Last week I was invited to see the new Broadway show End of the Rainbow, starring Tracie Bennett as Judy Garland. I was skeptical, because I’ve never understood the gay fascination with Judy Garland… but a free ticket to a Broadway show is a free ticket to a Broadway show, so I figured I’d give it a shot.
I’m pleasantly surprised to report that I am very glad that I did. As per usual, though, my review is a bit mixed.
Let’s start with the foundation I mentioned above: I don’t understand why gay men (particularly gay men born in the 1960s or earlier) are often so fascinated by Judy Garland. I’ve never been impressed by her singing, and in fact I typically don’t enjoy listening to recordings of her performance. So imagine my hesitation to go see a musical that basically focuses on her final tour, ripe with bits of song and dance onstage.
Fortunately for me, the musical numbers were truly secondary in the show. Yes, the actress portraying Judy does do several songs in character for us, as if we are the audience in the concert halls where Judy is performing. And yes, Judy Garland aficionados probably enjoyed those immensely, because from what I’m told the actress does a pretty fair impersonation. In my case, I grudgingly sighed each time she started belting out a tune, and patiently waited for the show to return to what I was really enjoying.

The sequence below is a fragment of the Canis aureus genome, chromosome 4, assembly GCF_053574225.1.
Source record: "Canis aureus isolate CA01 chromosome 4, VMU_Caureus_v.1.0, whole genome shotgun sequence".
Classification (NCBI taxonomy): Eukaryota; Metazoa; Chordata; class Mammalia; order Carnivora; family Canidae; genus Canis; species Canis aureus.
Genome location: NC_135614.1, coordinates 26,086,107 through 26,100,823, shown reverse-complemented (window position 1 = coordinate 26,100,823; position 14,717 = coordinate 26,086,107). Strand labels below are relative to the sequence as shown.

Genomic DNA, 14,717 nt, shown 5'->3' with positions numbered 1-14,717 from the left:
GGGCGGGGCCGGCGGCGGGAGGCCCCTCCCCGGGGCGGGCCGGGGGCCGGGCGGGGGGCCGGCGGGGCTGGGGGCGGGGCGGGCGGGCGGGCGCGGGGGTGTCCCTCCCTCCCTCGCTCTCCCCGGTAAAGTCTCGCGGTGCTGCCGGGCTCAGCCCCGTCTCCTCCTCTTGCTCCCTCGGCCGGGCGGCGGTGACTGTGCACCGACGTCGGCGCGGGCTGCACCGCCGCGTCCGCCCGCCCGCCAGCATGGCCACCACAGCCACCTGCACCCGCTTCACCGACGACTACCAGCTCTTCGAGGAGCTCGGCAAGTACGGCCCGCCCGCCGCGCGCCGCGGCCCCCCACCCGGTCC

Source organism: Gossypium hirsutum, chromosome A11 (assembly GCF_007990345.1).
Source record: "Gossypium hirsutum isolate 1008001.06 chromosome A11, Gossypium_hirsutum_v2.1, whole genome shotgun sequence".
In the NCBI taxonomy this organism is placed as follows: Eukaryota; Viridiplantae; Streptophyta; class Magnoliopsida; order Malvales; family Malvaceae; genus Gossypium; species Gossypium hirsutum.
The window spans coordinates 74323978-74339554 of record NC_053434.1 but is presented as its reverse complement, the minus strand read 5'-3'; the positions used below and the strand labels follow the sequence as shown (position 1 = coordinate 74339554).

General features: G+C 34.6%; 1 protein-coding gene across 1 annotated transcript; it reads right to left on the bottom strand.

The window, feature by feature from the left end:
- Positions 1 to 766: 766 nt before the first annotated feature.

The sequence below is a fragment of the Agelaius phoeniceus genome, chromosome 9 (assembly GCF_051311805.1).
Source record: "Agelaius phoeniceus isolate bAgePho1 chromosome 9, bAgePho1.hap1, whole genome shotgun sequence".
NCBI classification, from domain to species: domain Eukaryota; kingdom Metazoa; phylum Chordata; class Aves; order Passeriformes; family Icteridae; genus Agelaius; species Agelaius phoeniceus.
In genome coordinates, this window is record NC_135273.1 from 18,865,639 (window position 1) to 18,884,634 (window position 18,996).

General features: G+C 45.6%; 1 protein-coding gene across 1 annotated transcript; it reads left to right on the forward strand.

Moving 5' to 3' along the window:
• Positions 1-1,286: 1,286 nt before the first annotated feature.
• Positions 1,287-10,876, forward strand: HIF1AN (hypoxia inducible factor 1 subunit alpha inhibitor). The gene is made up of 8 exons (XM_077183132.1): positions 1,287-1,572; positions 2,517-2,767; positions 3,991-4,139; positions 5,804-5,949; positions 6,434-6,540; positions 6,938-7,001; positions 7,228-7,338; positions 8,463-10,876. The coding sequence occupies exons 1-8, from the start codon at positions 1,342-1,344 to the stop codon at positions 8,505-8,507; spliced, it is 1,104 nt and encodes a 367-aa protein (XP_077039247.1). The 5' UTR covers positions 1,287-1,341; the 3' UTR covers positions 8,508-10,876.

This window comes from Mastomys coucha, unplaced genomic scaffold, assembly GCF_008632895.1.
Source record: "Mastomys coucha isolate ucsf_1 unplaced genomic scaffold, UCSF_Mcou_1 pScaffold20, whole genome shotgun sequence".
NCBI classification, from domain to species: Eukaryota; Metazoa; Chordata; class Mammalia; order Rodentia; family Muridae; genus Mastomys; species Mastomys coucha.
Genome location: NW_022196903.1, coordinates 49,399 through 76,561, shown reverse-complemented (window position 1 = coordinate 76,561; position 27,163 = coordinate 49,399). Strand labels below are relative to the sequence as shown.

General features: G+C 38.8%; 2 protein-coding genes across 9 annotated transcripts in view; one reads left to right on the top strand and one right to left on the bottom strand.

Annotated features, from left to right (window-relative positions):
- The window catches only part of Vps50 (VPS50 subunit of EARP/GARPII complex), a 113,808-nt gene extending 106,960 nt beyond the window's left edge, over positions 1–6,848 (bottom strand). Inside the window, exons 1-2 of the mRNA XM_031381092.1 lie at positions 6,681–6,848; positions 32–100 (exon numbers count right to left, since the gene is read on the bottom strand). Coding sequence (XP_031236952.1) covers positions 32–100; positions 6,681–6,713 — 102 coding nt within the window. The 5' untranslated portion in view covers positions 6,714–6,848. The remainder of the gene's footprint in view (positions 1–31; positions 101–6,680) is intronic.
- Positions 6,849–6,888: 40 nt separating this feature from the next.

The story and the acting were what really captivated me, particularly Tracie Bennett as Judy Garland and Michael Cumpsty as her pianist and friend Anthony. The dialogue was clever and snappy, the jokes were laugh-out-loud funny, the dramatic moments were gasp-inducing, and the pain that Judy and Anthony both demonstrated was truly heartbreaking.
Tom Pelphrey was barely passable as Judy’s new fiancé Mickey Deans, but he rarely managed to convey genuine warmth or compassion and thus came across as a one-note schmuck whose motivations seemed constantly suspect. And Jay Russell was fine, but forgettable, as any other miscellaneous character that the show required. But really, neither of them are what truly drove this production’s magic.
No, this show was about Judy and Anthony, and the performers truly nailed it. Both actors completely immersed themselves in entirely believable characters — at virtually no time in the play did I ever think of them as actors, so spellbound was I by the interactions of Judy and Anthony in front of me.
As a narrative, this show was phenomenal — and if you like Judy Garland’s music, you’ll probably be delighted by the musical performances interspersed throughout. And if you’re tired of Judy Garland singing, the actress (in character) would like you to know she’s perfectly fine with giving it a rest:
I’m very glad that I saw End of the Rainbow, and I suspect most fans of musical theatre (or, frankly, theatre in general) will be also.